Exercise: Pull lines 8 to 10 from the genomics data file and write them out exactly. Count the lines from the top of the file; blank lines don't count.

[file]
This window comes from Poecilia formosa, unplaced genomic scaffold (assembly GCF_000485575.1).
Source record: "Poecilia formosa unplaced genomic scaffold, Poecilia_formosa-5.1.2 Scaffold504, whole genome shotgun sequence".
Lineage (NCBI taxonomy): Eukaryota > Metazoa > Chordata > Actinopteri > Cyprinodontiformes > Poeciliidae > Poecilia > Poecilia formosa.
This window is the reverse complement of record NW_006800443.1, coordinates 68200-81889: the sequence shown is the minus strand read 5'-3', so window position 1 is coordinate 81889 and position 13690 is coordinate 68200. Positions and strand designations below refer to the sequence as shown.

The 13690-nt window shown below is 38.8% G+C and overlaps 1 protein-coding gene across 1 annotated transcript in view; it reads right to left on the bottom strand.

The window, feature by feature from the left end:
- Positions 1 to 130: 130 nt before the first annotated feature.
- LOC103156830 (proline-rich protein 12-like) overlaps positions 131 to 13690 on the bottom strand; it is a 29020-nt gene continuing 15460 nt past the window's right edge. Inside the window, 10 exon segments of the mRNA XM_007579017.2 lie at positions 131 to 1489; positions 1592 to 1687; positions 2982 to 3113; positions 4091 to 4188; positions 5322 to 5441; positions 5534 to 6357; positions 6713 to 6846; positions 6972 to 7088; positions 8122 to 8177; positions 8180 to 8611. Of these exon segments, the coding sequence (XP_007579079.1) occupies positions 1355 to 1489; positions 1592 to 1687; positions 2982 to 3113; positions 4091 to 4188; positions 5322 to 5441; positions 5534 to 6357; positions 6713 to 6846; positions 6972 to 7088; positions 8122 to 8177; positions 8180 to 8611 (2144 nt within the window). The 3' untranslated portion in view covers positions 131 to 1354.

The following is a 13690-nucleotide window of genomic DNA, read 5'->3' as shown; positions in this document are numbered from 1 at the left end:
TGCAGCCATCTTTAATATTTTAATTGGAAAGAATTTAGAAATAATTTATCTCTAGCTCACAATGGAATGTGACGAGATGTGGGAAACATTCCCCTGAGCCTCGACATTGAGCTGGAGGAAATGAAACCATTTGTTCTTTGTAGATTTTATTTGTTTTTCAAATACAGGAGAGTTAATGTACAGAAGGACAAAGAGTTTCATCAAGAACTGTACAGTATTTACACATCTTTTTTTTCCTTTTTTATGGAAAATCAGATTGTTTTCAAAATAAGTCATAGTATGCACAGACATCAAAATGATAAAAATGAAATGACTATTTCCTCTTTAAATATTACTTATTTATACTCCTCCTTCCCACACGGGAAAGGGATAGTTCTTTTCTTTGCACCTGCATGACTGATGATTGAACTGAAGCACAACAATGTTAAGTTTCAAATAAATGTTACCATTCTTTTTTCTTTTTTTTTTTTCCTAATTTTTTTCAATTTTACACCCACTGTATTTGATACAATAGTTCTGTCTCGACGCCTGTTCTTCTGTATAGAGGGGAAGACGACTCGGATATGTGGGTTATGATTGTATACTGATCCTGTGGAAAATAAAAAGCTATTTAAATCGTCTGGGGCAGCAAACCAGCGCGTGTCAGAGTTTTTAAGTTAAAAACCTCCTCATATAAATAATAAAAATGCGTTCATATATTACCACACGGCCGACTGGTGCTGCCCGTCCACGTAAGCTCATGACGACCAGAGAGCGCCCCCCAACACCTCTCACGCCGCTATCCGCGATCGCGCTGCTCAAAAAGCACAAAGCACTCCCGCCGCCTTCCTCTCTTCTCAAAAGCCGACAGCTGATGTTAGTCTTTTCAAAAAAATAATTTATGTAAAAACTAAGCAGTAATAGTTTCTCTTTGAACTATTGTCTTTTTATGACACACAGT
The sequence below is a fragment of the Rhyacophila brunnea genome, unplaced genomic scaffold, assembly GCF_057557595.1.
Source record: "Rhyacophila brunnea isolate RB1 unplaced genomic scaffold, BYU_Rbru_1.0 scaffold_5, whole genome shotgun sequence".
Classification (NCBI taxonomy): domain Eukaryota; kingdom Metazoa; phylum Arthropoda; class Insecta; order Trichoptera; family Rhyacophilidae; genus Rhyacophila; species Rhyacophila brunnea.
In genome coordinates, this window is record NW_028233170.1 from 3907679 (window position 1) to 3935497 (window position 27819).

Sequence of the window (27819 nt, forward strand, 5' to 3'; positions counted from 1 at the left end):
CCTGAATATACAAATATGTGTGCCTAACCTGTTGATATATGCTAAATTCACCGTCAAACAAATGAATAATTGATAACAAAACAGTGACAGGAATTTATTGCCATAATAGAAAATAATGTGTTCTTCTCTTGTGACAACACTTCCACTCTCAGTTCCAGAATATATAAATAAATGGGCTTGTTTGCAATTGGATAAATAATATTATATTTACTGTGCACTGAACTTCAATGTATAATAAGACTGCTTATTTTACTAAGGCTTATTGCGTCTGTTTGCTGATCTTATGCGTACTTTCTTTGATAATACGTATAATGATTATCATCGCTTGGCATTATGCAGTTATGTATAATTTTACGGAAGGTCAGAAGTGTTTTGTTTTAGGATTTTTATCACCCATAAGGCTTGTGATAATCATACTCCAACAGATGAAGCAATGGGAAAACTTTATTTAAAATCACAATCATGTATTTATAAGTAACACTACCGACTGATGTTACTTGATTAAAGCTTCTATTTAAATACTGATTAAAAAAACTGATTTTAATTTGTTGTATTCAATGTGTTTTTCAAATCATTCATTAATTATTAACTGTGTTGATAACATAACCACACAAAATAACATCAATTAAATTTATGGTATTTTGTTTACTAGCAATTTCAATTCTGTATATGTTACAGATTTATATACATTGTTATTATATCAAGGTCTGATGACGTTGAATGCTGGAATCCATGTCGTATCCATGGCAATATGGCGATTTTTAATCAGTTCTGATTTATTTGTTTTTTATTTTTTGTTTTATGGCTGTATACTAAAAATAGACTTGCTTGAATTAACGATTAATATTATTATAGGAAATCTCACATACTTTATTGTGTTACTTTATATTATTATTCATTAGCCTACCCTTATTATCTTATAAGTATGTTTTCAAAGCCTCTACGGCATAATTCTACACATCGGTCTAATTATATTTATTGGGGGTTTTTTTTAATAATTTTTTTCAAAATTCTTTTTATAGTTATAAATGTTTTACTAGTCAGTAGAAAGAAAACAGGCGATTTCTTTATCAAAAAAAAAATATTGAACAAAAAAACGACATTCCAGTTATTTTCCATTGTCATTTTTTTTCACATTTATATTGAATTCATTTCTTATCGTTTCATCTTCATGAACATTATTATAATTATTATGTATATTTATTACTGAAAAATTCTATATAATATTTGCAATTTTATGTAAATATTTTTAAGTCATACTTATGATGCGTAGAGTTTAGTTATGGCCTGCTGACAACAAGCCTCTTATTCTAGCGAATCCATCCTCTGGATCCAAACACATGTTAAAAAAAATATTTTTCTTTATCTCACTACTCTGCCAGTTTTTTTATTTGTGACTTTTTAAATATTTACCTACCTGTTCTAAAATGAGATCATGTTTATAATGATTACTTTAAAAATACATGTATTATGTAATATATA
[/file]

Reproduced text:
- LOC103156830 (proline-rich protein 12-like) overlaps positions 131 to 13690 on the bottom strand; it is a 29020-nt gene continuing 15460 nt past the window's right edge. Inside the window, 10 exon segments of the mRNA XM_007579017.2 lie at positions 131 to 1489; positions 1592 to 1687; positions 2982 to 3113; positions 4091 to 4188; positions 5322 to 5441; positions 5534 to 6357; positions 6713 to 6846; positions 6972 to 7088; positions 8122 to 8177; positions 8180 to 8611. Of these exon segments, the coding sequence (XP_007579079.1) occupies positions 1355 to 1489; positions 1592 to 1687; positions 2982 to 3113; positions 4091 to 4188; positions 5322 to 5441; positions 5534 to 6357; positions 6713 to 6846; positions 6972 to 7088; positions 8122 to 8177; positions 8180 to 8611 (2144 nt within the window). The 3' untranslated portion in view covers positions 131 to 1354.

The following is a 13690-nucleotide window of genomic DNA, read 5'->3' as shown; positions in this document are numbered from 1 at the left end:
TGCAGCCATCTTTAATATTTTAATTGGAAAGAATTTAGAAATAATTTATCTCTAGCTCACAATGGAATGTGACGAGATGTGGGAAACATTCCCCTGAGCCTCGACATTGAGCTGGAGGAAATGAAACCATTTGTTCTTTGTAGATTTTATTTGTTTTTCAAATACAGGAGAGTTAATGTACAGAAGGACAAAGAGTTTCATCAAGAACTGTACAGTATTTACACATCTTTTTTTTCCTTTTTTATGGAAAATCAGATTGTTTTCAAAATAAGTCATAGTATGCACAGACATCAAAATGATAAAAATGAAATGACTATTTCCTCTTTAAATATTACTTATTTATACTCCTCCTTCCCACACGGGAAAGGGATAGTTCTTTTCTTTGCACCTGCATGACTGATGATTGAACTGAAGCACAACAATGTTAAGTTTCAAATAAATGTTACCATTCTTTTTTCTTTTTTTTTTTTCCTAATTTTTTTCAATTTTACACCCACTGTATTTGATACAATAGTTCTGTCTCGACGCCTGTTCTTCTGTATAGAGGGGAAGACGACTCGGATATGTGGGTTATGATTGTATACTGATCCTGTGGAAAATAAAAAGCTATTTAAATCGTCTGGGGCAGCAAACCAGCGCGTGTCAGAGTTTTTAAGTTAAAAACCTCCTCATATAAATAATAAAAATGCGTTCATATATTACCACACGGCCGACTGGTGCTGCCCGTCCACGTAAGCTCATGACGACCAGAGAGCGCCCCCCAACACCTCTCACGCCGCTATCCGCGATCGCGCTGCTCAAAAAGCACAAAGCACTCCCGCCGCCTTCCTCTCTTCTCAAAAGCCGACAGCTGATGTTAGTCTTTTCAAAAAAATAATTTATGTAAAAACTAAGCAGTAATAGTTTCTCTTTGAACTATTGTCTTTTTATGACACACAGT